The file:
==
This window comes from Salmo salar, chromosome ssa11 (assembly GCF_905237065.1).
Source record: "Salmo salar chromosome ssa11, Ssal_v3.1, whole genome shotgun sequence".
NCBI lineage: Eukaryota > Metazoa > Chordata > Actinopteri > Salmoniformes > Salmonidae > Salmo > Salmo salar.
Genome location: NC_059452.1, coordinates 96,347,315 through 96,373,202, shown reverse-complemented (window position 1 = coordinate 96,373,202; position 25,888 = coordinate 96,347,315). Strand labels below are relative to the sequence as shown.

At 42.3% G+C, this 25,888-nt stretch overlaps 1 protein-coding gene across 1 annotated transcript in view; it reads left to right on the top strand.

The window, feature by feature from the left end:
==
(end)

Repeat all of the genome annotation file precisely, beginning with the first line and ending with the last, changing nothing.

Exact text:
This window comes from Salmo salar, chromosome ssa11 (assembly GCF_905237065.1).
Source record: "Salmo salar chromosome ssa11, Ssal_v3.1, whole genome shotgun sequence".
NCBI lineage: Eukaryota > Metazoa > Chordata > Actinopteri > Salmoniformes > Salmonidae > Salmo > Salmo salar.
Genome location: NC_059452.1, coordinates 96,347,315 through 96,373,202, shown reverse-complemented (window position 1 = coordinate 96,373,202; position 25,888 = coordinate 96,347,315). Strand labels below are relative to the sequence as shown.

At 42.3% G+C, this 25,888-nt stretch overlaps 1 protein-coding gene across 1 annotated transcript in view; it reads left to right on the top strand.

The window, feature by feature from the left end: